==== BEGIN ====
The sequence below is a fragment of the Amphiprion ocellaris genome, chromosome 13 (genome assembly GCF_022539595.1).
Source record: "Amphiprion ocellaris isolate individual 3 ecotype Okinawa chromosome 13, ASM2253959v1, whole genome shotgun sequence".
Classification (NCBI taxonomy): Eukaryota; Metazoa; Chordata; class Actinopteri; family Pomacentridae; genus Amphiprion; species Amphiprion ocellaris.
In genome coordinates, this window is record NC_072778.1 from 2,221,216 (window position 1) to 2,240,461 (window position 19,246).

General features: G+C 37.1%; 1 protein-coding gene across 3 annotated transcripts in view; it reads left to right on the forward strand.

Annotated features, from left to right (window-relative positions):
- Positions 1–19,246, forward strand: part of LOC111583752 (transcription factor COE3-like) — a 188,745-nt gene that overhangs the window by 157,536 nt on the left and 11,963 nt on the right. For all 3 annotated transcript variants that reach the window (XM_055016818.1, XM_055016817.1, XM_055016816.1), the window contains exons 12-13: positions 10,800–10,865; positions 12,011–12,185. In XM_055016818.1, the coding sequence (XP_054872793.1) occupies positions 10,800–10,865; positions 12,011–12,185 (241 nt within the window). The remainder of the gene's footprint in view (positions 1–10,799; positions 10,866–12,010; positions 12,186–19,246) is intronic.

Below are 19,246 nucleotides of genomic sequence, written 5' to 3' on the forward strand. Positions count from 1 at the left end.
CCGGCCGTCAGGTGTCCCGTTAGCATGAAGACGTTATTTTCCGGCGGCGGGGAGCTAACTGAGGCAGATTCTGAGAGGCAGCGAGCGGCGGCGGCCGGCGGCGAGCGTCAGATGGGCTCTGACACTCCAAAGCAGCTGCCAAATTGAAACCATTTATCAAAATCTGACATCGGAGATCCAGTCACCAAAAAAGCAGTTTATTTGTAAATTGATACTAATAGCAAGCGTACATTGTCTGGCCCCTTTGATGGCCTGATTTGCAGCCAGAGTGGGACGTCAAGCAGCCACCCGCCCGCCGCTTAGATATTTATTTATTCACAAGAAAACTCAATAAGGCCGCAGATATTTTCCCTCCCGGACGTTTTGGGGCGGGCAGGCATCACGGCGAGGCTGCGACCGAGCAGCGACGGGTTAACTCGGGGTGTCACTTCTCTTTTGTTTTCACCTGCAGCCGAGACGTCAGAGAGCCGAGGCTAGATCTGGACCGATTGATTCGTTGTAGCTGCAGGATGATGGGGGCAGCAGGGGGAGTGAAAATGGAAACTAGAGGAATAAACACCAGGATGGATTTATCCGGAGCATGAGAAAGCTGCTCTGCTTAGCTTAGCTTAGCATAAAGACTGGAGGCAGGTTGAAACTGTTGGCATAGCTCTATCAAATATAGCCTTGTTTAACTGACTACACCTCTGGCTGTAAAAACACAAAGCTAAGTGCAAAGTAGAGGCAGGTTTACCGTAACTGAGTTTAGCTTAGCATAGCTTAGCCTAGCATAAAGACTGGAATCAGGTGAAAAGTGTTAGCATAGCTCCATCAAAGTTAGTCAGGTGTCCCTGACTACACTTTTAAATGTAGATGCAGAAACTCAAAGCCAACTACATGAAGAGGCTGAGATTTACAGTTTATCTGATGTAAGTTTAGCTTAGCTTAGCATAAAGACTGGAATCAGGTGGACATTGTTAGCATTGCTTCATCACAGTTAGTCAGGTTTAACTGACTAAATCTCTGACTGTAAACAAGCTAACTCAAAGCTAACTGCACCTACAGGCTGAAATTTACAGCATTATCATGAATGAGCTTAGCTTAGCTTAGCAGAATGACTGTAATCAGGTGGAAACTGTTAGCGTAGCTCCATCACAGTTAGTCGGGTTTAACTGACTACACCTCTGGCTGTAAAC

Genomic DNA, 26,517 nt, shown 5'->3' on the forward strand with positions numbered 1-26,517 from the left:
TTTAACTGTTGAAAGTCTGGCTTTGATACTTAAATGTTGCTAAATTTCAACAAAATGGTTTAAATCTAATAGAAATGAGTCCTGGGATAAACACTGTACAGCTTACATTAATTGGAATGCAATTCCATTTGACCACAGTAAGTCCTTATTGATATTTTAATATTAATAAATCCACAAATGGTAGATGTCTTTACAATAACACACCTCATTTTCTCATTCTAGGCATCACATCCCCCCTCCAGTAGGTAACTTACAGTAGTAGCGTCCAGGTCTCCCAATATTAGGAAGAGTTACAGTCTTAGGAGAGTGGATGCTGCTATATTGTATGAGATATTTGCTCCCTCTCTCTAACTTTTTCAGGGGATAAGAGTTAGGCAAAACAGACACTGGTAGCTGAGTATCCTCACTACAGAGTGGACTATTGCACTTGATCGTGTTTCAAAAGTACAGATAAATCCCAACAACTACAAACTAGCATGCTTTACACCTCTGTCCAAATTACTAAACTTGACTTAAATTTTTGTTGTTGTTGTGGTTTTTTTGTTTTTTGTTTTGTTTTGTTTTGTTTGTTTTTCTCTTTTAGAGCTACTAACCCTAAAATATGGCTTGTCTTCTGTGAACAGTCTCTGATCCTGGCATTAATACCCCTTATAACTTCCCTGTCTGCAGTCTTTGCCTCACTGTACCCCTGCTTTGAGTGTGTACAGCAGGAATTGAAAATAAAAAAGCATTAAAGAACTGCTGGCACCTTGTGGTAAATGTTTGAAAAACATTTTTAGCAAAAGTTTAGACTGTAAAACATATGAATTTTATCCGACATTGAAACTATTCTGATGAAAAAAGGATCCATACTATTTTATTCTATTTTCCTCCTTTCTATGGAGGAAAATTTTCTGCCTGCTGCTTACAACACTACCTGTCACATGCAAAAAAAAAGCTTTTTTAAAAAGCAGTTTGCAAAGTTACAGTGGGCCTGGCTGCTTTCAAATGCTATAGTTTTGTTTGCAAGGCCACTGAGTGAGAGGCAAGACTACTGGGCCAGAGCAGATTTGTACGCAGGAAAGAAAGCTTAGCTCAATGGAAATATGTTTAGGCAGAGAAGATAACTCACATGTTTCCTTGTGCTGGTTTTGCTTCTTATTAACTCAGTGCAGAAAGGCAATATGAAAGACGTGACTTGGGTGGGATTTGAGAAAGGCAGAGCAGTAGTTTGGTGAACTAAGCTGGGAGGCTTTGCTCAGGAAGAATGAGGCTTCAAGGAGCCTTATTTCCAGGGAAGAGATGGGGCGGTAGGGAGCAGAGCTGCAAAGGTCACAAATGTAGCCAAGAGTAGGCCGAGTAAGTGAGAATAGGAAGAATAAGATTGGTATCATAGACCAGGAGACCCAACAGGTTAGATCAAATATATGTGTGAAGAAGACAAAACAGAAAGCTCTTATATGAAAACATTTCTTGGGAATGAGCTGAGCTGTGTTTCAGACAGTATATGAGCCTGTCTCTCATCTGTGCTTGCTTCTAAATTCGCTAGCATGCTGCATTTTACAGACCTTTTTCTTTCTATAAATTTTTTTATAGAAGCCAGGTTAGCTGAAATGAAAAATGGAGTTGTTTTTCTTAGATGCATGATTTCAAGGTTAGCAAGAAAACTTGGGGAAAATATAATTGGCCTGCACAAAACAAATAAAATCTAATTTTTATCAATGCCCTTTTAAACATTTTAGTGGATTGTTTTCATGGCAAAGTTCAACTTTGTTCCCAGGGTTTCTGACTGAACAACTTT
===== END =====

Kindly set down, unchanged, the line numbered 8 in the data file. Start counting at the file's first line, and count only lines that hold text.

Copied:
Below are 19,246 nucleotides of genomic sequence, written 5' to 3' on the forward strand. Positions count from 1 at the left end.